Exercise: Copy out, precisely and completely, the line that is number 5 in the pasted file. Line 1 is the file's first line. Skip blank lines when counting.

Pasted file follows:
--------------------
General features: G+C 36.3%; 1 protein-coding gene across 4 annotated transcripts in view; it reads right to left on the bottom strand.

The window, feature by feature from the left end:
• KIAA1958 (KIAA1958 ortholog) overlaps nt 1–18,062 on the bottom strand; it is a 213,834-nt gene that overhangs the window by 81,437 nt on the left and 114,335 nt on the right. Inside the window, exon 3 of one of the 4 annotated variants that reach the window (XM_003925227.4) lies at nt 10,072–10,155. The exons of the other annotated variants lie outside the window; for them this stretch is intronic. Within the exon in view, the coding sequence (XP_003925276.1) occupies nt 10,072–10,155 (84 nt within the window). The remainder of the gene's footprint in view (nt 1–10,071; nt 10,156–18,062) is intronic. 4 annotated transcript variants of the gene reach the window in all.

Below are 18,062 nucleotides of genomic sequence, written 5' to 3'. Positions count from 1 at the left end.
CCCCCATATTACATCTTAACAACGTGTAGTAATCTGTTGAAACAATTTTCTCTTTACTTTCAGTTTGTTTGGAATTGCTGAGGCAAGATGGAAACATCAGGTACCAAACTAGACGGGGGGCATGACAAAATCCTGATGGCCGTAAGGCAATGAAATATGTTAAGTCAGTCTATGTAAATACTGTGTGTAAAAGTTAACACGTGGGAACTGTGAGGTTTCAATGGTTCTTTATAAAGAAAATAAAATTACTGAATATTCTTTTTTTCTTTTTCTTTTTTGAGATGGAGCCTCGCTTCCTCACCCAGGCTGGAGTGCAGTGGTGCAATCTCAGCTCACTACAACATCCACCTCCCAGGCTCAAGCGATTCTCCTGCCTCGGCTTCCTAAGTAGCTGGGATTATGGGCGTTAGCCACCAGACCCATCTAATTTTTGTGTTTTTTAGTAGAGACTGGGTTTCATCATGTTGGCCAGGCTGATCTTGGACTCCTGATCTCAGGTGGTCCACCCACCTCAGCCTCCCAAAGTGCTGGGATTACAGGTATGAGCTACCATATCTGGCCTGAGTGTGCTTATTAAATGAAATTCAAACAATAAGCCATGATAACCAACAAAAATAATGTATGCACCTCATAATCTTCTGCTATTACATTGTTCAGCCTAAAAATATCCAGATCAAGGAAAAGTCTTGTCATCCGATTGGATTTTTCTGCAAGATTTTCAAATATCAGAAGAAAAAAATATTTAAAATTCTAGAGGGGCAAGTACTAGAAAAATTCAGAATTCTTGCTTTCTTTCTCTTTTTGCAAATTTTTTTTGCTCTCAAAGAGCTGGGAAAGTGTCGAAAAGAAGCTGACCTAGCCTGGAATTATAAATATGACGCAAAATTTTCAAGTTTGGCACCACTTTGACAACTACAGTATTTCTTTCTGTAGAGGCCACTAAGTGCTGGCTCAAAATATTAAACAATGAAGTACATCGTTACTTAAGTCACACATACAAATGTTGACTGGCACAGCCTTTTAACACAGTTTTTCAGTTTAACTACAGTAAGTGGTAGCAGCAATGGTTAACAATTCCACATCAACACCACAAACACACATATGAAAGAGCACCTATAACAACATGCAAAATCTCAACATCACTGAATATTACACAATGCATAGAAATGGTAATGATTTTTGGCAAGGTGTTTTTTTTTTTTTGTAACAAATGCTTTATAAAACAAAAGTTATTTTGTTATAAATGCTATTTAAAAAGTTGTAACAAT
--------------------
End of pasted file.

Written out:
CCCCCATATTACATCTTAACAACGTGTAGTAATCTGTTGAAACAATTTTCTCTTTACTTTCAGTTTGTTTGGAATTGCTGAGGCAAGATGGAAACATCAGGTACCAAACTAGACGGGGGGCATGACAAAATCCTGATGGCCGTAAGGCAATGAAATATGTTAAGTCAGTCTATGTAAATACTGTGTGTAAAAGTTAACACGTGGGAACTGTGAGGTTTCAATGGTTCTTTATAAAGAAAATAAAATTACTGAATATTCTTTTTTTCTTTTTCTTTTTTGAGATGGAGCCTCGCTTCCTCACCCAGGCTGGAGTGCAGTGGTGCAATCTCAGCTCACTACAACATCCACCTCCCAGGCTCAAGCGATTCTCCTGCCTCGGCTTCCTAAGTAGCTGGGATTATGGGCGTTAGCCACCAGACCCATCTAATTTTTGTGTTTTTTAGTAGAGACTGGGTTTCATCATGTTGGCCAGGCTGATCTTGGACTCCTGATCTCAGGTGGTCCACCCACCTCAGCCTCCCAAAGTGCTGGGATTACAGGTATGAGCTACCATATCTGGCCTGAGTGTGCTTATTAAATGAAATTCAAACAATAAGCCATGATAACCAACAAAAATAATGTATGCACCTCATAATCTTCTGCTATTACATTGTTCAGCCTAAAAATATCCAGATCAAGGAAAAGTCTTGTCATCCGATTGGATTTTTCTGCAAGATTTTCAAATATCAGAAGAAAAAAATATTTAAAATTCTAGAGGGGCAAGTACTAGAAAAATTCAGAATTCTTGCTTTCTTTCTCTTTTTGCAAATTTTTTTTGCTCTCAAAGAGCTGGGAAAGTGTCGAAAAGAAGCTGACCTAGCCTGGAATTATAAATATGACGCAAAATTTTCAAGTTTGGCACCACTTTGACAACTACAGTATTTCTTTCTGTAGAGGCCACTAAGTGCTGGCTCAAAATATTAAACAATGAAGTACATCGTTACTTAAGTCACACATACAAATGTTGACTGGCACAGCCTTTTAACACAGTTTTTCAGTTTAACTACAGTAAGTGGTAGCAGCAATGGTTAACAATTCCACATCAACACCACAAACACACATATGAAAGAGCACCTATAACAACATGCAAAATCTCAACATCACTGAATATTACACAATGCATAGAAATGGTAATGATTTTTGGCAAGGTGTTTTTTTTTTTTTGTAACAAATGCTTTATAAAACAAAAGTTATTTTGTTATAAATGCTATTTAAAAAGTTGTAACAAT